Alcohol Withdrawal Medications: There are a number of FDA-approved medications for treating alcoholism and alcohol withdrawal treatment options. Working with a general care doctor or practitioner can help you find the right medication for you. Some of the most commonly used medications include:

  • Benzodiazepines (benzos). Benzos can be prescribed to lessen withdrawal symptoms. These medications work as a calming agent, which helps address sleep disturbances, anxiety, and also have some anticonvulsant properties. For more information, take a look at our Benzodiazepines for Alcohol Withdrawal article.
  • Other medications can be prescribed to help treat issues relating to an alcohol use disorder. Acamprosate and naltrexone are used to relieve alcohol cravings. Disulfiram is used as an alcohol deterrent, which, when combined with alcohol creates very unpleasant side effects.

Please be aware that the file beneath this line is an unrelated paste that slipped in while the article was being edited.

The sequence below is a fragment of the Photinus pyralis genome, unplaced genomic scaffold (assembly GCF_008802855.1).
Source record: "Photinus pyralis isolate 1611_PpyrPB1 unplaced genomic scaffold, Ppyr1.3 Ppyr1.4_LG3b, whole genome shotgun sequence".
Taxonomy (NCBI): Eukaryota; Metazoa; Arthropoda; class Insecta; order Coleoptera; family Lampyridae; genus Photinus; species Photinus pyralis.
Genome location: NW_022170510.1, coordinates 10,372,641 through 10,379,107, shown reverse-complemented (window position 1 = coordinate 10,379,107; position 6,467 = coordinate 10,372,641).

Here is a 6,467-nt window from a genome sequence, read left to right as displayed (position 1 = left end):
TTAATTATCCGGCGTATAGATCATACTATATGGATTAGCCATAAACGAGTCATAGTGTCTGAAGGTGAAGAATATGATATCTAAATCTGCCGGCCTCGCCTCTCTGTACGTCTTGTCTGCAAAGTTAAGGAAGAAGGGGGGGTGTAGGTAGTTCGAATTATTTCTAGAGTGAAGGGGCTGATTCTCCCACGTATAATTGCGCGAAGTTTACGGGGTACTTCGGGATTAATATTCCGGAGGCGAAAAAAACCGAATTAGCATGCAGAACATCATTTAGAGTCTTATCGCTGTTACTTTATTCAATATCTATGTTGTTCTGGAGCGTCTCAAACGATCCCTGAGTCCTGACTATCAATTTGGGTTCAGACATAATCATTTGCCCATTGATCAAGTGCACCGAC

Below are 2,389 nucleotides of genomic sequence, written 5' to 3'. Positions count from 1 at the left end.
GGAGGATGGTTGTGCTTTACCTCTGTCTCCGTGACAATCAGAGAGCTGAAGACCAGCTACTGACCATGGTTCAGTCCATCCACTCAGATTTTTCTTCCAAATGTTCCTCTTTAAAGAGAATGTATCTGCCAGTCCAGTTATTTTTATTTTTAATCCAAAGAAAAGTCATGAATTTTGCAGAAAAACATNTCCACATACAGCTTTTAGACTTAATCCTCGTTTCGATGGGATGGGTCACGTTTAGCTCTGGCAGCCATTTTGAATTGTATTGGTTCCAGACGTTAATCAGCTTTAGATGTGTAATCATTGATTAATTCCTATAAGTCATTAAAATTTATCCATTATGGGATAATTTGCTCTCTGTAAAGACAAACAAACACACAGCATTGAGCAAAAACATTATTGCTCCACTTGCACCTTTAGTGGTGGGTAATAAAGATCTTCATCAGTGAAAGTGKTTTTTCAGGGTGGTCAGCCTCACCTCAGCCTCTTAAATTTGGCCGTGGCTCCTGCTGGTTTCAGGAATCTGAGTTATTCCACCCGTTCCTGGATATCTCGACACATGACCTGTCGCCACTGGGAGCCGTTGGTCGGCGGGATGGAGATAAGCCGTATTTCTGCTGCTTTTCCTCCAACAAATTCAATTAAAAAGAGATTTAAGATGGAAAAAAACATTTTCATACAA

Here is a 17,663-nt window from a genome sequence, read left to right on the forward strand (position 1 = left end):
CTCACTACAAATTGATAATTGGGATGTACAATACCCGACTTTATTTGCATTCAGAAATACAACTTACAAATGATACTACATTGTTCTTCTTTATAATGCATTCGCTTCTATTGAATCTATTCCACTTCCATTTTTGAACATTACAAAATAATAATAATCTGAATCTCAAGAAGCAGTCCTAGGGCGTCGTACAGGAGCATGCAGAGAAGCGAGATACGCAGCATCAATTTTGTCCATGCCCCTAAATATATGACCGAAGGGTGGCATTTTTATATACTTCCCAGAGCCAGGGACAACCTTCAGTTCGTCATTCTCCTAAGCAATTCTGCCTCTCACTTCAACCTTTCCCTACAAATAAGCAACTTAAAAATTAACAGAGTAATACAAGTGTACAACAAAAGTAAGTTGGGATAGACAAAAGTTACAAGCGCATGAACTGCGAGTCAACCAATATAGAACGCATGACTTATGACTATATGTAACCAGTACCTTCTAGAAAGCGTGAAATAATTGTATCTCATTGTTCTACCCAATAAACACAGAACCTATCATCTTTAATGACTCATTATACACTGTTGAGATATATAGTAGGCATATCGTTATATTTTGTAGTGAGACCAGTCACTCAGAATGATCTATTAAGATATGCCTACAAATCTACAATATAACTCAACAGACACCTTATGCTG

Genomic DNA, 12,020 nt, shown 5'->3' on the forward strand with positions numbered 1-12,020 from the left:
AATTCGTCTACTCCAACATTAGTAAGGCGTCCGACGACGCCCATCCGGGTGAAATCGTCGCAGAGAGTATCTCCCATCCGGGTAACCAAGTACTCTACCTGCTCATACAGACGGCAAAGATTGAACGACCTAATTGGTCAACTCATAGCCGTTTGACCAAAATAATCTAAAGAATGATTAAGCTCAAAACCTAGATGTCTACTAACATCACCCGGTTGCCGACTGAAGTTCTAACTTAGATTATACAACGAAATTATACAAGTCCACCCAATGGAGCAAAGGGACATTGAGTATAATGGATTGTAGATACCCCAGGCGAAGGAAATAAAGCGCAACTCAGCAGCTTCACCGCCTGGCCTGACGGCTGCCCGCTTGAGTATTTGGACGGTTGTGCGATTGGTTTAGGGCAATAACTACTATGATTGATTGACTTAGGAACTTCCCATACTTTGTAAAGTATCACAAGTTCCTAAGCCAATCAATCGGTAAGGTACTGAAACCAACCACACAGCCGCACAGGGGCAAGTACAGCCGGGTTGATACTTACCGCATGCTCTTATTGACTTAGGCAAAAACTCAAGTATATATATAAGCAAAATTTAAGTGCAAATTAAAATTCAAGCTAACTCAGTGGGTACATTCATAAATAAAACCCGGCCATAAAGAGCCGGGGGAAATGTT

Tapering Off Alcohol: Alcohol consumption can be gradually reduced to zero, while managing withdrawal symptoms under the direction of a doctor in a self-care setting. Tapering is the practice of gradually reducing the amount of alcohol taken on a daily basis, which allows the body to adjust and respond in less dramatic ways.

Alcohol Detox: Entering an alcohol detox program is a very safe and secure approach to treating alcohol withdrawal. An alcohol detox facility will have medical monitoring as well as appropriate mental health interventions to address a wide range of issues related to an alcohol use disorder.

Finding Help

Alcoholism is a disease, and there are many treatment options available. Obtaining the best care will make the withdrawal and detox process as painless as possible, while also providing a wealth of resources for improving someones life. Pick up the phone, get on the computer, and reach out for help. Asking for help is the first step towards recovery and a new, better way of life.